Vines-Collier-Hicks Cupboard, A True Family Heirloom in North Carolina Museum

The Vines-Collier-Hicks Cupboard was owned by Thomas Vines, grandfather of Vines Collier. The cupboard was inherited by Judith Collier, sister of Vines, who married James Hicks, Sr. CHF is grateful to MESDA for permission to use this photograph.


Here is a true, authenticated Collier family heirloom.  The Museum of Early Southern Decorative Arts (MESDA) of Old Salem, North Carolina is the repository of a court cupboard from the Collier family.  The cupboard is one of only two surviving southern-made court cupboards and is a centerpiece in the MESDA collection.  The cupboard’s connection to the Vines-Collier-Hicks family of York and Brunswick Counties in Virginia is intact.

This 17th century American cupboard was part of the estate of Thomas Vines and passed through the female line to his daughter Ann.  Ann Vines married Isaac Collier and the couple had eight children.  The cupboard passed to one of the daughters, Judith Collier, who married James Hicks, Sr.  Vines Collier was the son of Isaac Collier and Ann Vines and the brother of Judith.

The cupboard is featured twice in articles of The Magazine Antiques – in March 2005 and again in January 2007. The January issue of Magazine Antiques was brought to the attention of CHF several years ago by Vines Collier descendant, the late William Ramon Collier.  Vines Collier, brother of Judith Collier Hicks (one of the owners of the cupboard), removed from Brunswick County, VA to Wilkes County (now Oglethorpe County) Georgia around 1790.  The Vines Collier home, constructed at about that time, is still standing and is occupied by Mr. Jack Howard who is a descendant of the Howards who purchased the plantation in 1836.

Known as the Vines-Collier-Hicks Cupboard, the item has long been a prized mainstay of the museum great hall exhibit.  According to the publication, Magazine Antiques, the cupboard was purchased by an antique dealer in the 1920’s.  At that time it was “used to store smoked hams and tools on the back porch” of the home of a Vines family descendant..

The papers of Jena Cuthbert (J C ) Collier show that he was aware of the cupboard in 1931 or earlier, as evidenced by this letter from the Clerk of the Circuit court in Yorktown, Virginia.  The letter was in response to an inquiry by J C Collier who was trying to locate the owner of the cupboard.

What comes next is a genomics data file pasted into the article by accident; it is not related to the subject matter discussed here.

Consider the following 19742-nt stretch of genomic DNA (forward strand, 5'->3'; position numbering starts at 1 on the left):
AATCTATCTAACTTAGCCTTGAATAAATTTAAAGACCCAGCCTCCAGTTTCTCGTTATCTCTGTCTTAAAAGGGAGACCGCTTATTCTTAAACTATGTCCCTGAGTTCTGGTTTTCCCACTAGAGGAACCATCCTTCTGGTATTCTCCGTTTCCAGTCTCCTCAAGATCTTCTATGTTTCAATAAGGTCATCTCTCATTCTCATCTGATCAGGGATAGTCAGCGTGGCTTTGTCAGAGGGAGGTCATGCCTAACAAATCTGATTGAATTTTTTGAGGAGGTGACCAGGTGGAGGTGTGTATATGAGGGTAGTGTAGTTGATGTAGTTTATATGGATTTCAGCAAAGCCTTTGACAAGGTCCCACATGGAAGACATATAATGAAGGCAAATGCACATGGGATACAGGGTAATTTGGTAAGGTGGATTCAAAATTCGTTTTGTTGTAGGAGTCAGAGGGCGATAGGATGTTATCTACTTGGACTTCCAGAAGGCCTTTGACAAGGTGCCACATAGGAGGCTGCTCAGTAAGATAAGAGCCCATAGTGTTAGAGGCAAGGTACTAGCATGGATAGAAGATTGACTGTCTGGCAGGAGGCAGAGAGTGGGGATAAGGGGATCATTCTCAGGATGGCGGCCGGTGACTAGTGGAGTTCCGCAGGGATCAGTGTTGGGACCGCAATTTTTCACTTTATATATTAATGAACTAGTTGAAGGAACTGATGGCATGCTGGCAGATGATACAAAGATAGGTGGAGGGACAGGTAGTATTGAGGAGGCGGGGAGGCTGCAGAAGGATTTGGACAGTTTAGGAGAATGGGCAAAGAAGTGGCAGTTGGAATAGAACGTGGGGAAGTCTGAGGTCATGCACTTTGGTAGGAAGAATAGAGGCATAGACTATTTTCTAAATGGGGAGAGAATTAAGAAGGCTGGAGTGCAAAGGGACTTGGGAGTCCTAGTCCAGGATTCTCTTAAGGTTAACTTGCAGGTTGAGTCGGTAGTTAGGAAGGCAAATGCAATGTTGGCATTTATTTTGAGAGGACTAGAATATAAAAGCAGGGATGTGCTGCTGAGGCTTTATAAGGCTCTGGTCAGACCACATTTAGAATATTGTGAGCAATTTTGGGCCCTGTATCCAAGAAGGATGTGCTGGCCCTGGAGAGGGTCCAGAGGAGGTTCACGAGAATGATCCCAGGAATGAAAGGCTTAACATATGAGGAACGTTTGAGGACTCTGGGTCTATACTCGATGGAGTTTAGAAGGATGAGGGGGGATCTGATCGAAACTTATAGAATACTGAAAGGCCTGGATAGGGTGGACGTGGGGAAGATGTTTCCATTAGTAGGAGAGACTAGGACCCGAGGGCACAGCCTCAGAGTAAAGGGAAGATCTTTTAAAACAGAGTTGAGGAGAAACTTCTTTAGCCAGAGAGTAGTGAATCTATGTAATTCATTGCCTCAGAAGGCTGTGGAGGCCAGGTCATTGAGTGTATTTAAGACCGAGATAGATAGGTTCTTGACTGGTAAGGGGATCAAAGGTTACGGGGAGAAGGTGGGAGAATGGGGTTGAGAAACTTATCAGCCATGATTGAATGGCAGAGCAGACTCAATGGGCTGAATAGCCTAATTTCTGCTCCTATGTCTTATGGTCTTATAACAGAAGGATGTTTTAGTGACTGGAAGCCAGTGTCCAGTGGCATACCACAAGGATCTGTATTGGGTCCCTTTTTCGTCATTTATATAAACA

1931_01_19 Ltr Floyd Holloway to JCC cupboard

The Clerk referred him to Mrs. B. L. Brockwell, Petersburg, Virginia.  J C apparently sent a letter to Mrs. Brockwell which resulted in this picture of the cupboard in its unrestored state and the accompanying letter.

1931_03_03_ltr Mrs B L Brockwell to JCC sideboard

Here is J C’s response.

1931_03_04 Ltr JCC to Mrs B L Brockwell re cupboard

Two other letters mention the cupboard.  The first is dated March 13, 1931 from Martha Collier in Petersburg, Virginia.  Here is the letter followed by the transcription.

1931_03_13_cupboard Ltr M Collier to JCC


March 13, 31

Petersburg, Va

Dear Mr. Collier,

I had a call on the phone today from a Mr. Brockwell (antique dealer) who has in his possession an old cup board he said it was owned by a Mrs. William Walker (Anne Vines) daughter of Judith Collier, who married Capt. James Hicks of Brunswick Co., Va according to the records I have of the Collier family and the one I sent you.  She was the daughter of John Collier of Porto Bello, King & Queen Co., Va & Nancy Epps (am I not right) he says he has found the will, her father is Isaac Collier, and they are not related to this family.  I cannot understand anyone to make such a mistake & I do not believe that they did – he phoned me about a year ago, & when I told him the date of her birth, he said it was about a hundred years too early, &, when he phoned today, he seemed to have another line, but my date did not ever to fit in (to suit him).  Then he called again & said that you had sent him lots of data, was it what I sent you?  He said  your grand-father was Vines Collier, & a draper & the one I traced from was a weaver, but that was not the ones he wanted, in other words, he intimated he was going to link this antique up with royalty – Lord Dunmore.  I know that Isaac is a branch of the same family, why should they say that Judith is John Collier daughter if she is not.  Please do not mention to him that I have heard from you or written to you in regard to this but I would like to know the real dope (?) about Judiths father.  I thanking you in advance.


Martha R. Collier

405 S Sycamore St.

In an effort to address Martha’s confusion about Collier genealogy, J C sent her a long letter detailing his work in Collier family history.  No other mention of the Vines-Collier-Hicks cupboard has been found in the historical papers of J C Collier.    The price quoted by Mrs Brockwell most likely tempered his interest in this family item.

1931_03_16_Ltr JCC to Martha R Collier


  • Brenda DiCristina

    As a direct line descendant of Vines and Robert Collier, I find this very interesting. Once correction: I have a copy of a newspaper article announcing the marriage of Robert Collier and Martha Marshall Booker in WILKES COUNTY, GEORGIA on May 1, 1806. Putnam County was not founded until 1807.

    Does anyone have any knowledge of Martha Marshall Booker’s parentage?

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